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If you are stuck with something you don’t like, take the time to immerse yourself in a distracting experience. Walking in nature is great for this, so is swimming, especially the wild kind in a lake, river or the sea. Use all your senses to engage with the experience. As you do this you’ll be starting to train your mind to let go of things that limit how we see the world.

Here’s how it works

When we like or dislike something with a passion, we have made a judgement. Judging is vital to normal functioning, and survival even, but it has a downside; judgements render us partially blind (see Hayakawa).

When we have made a judgement we filter out any information that doesn’t fit the judgement. So, when we feel passionate about something we seek information that supports our viewpoint, and dismiss anything that doesn’t.

If you find you you are unhappy with a situation a change in viewpoint can make it more bearable, or even acceptable, so here’s how to change a strongly held point of view (by the way, I’m talking about our own views here, this is not about persuading others).

Since judgements involve all-or-nothing thinking the first step is to loosen up our thought patterns. Start by stepping back and making a detailed appraisal of the situation or person (you are finding hard to accept). When you make yourself describe something in detail, eventually there will be something we appreciate, or at least understand differently.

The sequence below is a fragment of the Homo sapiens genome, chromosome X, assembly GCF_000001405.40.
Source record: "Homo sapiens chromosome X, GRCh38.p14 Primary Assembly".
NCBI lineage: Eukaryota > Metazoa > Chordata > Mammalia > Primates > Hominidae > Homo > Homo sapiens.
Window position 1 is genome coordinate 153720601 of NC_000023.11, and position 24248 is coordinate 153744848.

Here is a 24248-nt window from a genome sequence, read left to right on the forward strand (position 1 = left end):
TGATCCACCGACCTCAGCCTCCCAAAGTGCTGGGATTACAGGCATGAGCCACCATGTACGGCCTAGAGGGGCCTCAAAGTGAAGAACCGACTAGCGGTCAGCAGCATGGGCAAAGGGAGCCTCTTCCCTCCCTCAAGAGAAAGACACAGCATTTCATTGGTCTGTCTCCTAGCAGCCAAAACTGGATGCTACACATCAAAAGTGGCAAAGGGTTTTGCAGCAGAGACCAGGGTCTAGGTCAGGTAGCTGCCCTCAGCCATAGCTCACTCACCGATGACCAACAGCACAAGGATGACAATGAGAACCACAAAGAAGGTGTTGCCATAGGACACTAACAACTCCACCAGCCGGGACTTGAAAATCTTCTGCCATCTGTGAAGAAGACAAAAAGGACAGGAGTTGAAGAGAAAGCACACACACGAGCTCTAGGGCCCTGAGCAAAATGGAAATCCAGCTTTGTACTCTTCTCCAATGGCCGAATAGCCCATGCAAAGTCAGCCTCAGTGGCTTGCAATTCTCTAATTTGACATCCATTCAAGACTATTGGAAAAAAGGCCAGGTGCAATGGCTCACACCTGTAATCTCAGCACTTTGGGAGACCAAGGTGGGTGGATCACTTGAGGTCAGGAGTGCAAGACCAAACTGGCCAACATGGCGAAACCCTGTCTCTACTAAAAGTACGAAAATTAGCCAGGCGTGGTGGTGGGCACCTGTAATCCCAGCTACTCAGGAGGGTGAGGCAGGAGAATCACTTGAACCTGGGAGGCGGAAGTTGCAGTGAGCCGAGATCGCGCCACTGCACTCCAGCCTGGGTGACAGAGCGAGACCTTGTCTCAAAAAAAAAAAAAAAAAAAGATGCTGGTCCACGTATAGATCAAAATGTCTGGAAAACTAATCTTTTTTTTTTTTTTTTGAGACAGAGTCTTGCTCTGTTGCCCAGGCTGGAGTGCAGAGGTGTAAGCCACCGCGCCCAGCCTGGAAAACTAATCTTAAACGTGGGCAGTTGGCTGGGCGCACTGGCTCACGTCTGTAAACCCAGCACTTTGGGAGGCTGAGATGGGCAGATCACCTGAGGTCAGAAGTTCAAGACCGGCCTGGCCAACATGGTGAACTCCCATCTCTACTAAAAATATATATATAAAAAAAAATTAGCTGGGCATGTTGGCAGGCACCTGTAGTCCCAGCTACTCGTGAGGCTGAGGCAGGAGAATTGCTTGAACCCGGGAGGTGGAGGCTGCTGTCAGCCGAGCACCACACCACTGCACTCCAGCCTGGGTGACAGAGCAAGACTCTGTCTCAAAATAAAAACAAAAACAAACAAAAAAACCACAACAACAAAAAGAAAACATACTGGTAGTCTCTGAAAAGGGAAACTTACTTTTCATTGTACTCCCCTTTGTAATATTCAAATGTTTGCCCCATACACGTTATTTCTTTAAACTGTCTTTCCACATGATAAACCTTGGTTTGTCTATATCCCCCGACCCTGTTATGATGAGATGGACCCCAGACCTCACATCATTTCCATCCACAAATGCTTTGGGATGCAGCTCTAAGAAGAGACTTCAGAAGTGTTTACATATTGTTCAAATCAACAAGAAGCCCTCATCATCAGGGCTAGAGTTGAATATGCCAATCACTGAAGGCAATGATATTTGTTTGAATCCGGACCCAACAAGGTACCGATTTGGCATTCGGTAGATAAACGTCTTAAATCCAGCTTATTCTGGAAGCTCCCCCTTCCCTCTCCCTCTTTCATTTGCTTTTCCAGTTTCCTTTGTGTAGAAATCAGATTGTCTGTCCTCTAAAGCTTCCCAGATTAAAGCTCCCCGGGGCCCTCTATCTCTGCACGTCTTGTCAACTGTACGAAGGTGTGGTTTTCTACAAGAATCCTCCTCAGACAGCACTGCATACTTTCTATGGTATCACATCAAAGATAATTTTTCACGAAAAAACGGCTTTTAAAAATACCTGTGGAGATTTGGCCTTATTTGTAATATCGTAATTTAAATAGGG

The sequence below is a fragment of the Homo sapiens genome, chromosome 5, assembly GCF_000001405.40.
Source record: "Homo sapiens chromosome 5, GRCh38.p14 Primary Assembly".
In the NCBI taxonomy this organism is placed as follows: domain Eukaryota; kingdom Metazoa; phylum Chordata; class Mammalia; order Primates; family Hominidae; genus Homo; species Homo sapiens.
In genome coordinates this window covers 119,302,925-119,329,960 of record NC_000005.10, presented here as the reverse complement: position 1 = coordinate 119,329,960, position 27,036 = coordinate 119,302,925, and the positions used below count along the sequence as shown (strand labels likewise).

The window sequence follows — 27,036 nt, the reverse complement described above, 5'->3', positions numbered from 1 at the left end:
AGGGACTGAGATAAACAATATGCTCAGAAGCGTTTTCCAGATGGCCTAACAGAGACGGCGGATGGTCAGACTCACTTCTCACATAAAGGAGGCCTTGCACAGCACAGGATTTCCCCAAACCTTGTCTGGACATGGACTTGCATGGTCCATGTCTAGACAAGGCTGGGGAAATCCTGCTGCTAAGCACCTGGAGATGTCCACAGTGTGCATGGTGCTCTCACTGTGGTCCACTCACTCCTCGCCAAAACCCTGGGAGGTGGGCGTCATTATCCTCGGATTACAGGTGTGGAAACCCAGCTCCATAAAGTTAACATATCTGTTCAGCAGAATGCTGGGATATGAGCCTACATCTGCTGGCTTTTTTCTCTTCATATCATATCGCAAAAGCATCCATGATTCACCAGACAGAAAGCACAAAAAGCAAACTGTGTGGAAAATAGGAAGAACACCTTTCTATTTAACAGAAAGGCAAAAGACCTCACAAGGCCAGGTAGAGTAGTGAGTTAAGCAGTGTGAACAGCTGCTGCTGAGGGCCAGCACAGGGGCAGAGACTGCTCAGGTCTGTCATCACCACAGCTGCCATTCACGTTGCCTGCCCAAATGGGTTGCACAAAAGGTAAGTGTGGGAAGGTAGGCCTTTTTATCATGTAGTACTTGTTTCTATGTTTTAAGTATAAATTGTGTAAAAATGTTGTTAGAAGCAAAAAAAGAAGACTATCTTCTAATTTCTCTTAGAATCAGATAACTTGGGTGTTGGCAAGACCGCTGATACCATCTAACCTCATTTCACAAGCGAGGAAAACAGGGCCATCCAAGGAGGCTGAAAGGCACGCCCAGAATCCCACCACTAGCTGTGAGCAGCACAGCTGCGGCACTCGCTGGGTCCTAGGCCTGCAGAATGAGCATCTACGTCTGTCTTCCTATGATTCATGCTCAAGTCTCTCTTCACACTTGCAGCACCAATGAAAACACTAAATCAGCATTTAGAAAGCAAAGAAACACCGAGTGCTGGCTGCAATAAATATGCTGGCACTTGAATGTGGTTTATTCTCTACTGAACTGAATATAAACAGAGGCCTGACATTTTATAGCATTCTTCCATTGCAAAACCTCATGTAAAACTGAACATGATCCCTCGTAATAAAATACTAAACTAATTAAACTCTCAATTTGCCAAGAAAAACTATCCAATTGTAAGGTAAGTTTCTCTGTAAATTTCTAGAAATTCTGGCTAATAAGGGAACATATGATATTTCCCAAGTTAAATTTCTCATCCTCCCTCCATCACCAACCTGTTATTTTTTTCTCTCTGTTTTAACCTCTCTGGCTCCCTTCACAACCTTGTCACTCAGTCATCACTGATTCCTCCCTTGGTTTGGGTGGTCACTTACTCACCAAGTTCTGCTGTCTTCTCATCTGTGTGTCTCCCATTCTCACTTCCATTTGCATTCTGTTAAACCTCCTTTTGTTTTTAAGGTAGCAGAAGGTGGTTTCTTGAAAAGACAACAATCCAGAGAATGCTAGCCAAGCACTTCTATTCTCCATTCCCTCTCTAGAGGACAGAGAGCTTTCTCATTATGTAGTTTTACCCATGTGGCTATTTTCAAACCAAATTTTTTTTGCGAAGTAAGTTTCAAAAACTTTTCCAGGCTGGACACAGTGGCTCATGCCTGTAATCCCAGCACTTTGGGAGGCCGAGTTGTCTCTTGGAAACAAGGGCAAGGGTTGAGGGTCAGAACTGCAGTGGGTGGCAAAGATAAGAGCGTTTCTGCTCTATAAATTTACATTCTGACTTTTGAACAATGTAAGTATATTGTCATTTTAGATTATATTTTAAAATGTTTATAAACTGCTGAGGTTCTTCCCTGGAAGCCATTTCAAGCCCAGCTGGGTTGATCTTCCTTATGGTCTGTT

If you get stuck with this at first, persist. With practice you’ll learn how to break down the judgement. And here’s where engagement with nature comes in. Imagine that you are standing by a tree, looking at it. A tree is just a tree, right? It is also a judgement of sorts (I know what a tree is like so I don’t need to think any further). But think again!

As you start to examine the tree, in detail, notice its many different aspects like size, which way the it casts a shadow, the sound it makes, colours, textures, network of branches and twigs… Notice too your relationship to the tree, distance from it, perspective… What does the tree feel like if you touch it… The list is endless and you can take a few seconds to a few hours doing this. As you do, you are teaching yourself to view things differently.

Remember that we learn at both conscious and unconscious levels simultaneously. Have faith in the process, however weird it seems right now, try it. By the way, you can do this with anything, including people.

This post was inspired by:

Hayakawa, S, (1991), Language in Thought and Action.

Langer, E., (1989), Mindfulness.

 

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